The Dream City, Paul V. Galvin 
Digital History Collection


splendor of the gothic, and the delicacy and refinement of the detail of the renaissance gallery. The latter illustrates very clearly the freedom granted the imagination of the artist-designer in this period. The limited space devoted to this introduction makes it quite impossible even to enumerate the great number of rare examples of sculpture and ornament grouped in this one court.

Passing from the architecture and sculpture of earlier periods to our own time, the most interesting section to many was the galleries assigned to the Japanese exhibits. For the first time in the history of international exhibitions, Japan - a country of artists - was given a place in the Department of Fine Arts. In this section the student found that art was classified in a simple manner. The word Art is given by these Eastern people a broader meaning than we of the West accord it. In Japan everything based upon the principles of artistic design becomes a work of art. The man of genius devotes himself as conscientiously to the expression of his ideas in wood or iron as does his brother artist of the West to works on canvas or in marble. In studying the various works displayed in this section, it was refreshing to note their freedom from borrowed ideas.

Of all the expositions which have gone before, no one has come so near the ideal of an international exposition, in the wealth of its artistic features, as this. All the greater and lesser countries of the world entered into the work. Grouped in the pavilions - which afforded space for the twenty different national sections of the Department of Fine Arts - were the products of every school and branch of art, which, arranged in adjacent galleries, afforded the student an opportunity for comparative study. The strongly characteristic work of the Norwegian and Swedish schools, with their faithful rendition of color values, gave to our people a new idea of the standing of the Scandinavian artists. Russian art was shown for almost the first time. English pictures, of which too little is known by Americans, were presented in a way to convey a just idea of the beauties of the British school. The French, Dutch, German, Belgian, Italian, Austrian and Spanish sections contained rare examples - some of which are reproduced in this work - contributed by the leading artists or sent from national museums.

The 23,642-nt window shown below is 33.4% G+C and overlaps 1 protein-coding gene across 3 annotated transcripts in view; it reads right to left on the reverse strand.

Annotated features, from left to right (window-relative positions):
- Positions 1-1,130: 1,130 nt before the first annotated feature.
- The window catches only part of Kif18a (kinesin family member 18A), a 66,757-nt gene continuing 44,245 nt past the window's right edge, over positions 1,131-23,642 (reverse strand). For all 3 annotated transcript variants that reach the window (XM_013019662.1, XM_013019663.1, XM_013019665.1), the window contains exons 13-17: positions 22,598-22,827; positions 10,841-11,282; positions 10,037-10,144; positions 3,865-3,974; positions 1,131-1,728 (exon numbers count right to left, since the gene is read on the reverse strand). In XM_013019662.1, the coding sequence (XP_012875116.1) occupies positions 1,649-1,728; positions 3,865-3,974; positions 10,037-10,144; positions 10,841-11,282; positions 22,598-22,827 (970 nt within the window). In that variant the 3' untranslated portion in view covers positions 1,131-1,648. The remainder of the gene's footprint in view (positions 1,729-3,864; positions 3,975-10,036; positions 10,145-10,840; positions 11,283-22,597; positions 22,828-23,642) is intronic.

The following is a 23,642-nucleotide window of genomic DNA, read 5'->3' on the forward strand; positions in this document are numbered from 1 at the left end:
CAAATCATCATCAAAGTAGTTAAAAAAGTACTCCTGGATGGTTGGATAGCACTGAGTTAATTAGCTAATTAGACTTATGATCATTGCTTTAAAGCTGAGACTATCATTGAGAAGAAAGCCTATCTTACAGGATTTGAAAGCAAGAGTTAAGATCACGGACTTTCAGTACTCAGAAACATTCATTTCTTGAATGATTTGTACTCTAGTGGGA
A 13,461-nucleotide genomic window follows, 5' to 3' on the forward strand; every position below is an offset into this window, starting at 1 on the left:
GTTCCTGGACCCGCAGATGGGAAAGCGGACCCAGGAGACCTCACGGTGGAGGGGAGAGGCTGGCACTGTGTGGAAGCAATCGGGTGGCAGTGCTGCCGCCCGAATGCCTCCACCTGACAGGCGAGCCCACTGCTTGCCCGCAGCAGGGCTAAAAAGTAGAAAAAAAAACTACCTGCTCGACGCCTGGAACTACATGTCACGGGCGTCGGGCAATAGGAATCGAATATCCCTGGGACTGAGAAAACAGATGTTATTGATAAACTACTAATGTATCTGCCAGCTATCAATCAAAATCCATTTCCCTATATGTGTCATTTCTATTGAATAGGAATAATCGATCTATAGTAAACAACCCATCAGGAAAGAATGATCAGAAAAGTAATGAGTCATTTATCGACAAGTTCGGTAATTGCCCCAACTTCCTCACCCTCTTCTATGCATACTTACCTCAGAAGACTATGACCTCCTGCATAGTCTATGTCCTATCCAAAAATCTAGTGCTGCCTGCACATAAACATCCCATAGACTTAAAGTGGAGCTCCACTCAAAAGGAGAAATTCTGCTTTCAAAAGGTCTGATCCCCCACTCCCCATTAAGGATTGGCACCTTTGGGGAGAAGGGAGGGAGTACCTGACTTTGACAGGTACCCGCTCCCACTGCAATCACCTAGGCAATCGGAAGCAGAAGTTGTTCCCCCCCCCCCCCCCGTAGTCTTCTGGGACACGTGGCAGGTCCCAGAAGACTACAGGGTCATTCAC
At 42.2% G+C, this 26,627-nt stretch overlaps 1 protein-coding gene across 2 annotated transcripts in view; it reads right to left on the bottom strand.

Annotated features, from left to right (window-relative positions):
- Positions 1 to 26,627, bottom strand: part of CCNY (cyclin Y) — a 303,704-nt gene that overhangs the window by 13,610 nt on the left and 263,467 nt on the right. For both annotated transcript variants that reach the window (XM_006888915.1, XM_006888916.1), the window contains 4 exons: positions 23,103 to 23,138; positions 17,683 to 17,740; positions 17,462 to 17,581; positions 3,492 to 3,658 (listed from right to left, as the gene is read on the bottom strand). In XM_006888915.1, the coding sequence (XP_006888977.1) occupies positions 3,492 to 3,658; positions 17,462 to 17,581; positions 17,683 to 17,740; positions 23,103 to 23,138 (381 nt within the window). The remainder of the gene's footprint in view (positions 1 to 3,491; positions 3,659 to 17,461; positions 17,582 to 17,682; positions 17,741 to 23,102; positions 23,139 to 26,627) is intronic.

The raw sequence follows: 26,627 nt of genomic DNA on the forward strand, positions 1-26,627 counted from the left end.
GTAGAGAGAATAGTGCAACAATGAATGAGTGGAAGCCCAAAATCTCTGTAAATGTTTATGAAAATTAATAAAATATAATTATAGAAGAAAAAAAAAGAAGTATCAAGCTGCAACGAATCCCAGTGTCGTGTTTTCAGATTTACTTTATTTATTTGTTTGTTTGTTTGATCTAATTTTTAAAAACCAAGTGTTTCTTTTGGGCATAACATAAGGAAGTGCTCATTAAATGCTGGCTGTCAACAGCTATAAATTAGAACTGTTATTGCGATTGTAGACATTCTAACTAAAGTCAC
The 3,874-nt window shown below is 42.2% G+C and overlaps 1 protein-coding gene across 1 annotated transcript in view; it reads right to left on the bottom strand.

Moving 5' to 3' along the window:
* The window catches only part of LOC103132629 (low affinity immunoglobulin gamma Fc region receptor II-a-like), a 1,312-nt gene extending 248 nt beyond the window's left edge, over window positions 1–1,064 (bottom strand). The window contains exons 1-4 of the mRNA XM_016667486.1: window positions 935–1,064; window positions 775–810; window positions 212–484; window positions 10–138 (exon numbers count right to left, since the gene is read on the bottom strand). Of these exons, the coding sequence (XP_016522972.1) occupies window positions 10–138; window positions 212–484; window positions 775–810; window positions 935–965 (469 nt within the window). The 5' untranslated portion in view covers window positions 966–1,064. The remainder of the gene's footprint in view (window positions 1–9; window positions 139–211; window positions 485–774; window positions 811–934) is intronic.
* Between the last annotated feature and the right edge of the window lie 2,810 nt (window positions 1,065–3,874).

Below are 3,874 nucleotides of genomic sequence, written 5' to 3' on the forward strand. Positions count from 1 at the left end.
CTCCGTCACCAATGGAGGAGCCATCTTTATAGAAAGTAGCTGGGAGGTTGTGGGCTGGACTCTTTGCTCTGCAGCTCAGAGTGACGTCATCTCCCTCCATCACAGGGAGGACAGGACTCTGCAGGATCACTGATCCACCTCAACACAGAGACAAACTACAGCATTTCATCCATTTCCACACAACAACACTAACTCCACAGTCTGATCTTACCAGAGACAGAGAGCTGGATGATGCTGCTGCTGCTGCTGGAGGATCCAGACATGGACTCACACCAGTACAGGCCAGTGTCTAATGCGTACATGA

The contributions of American artists, whether displayed in the galleries assigned to the United States section or in the decoration of the buildings, have asserted their right to be considered among the artistic achievements of the time. They are on the same high plane as the best works of our architects, as exemplified in the great exhibit buildings.

In preparing this work for the reader it has been the aim of the publisher to present to the individual who has not been fortunate enough to have visited the Fair a brief history and description of its varied beauties. It has been the ambition of the publisher also to present the work in so truthful a form as to preserve the Exposition in its artistic aspects in the mind of every one who visited Chicago in 1893.[Next Page]
Exposition Home Page || Previous Page || Next Page || Dream City Main Page

Copyright, Paul V. Galvin Library
Digital History Collection
Page created: August 26, 1998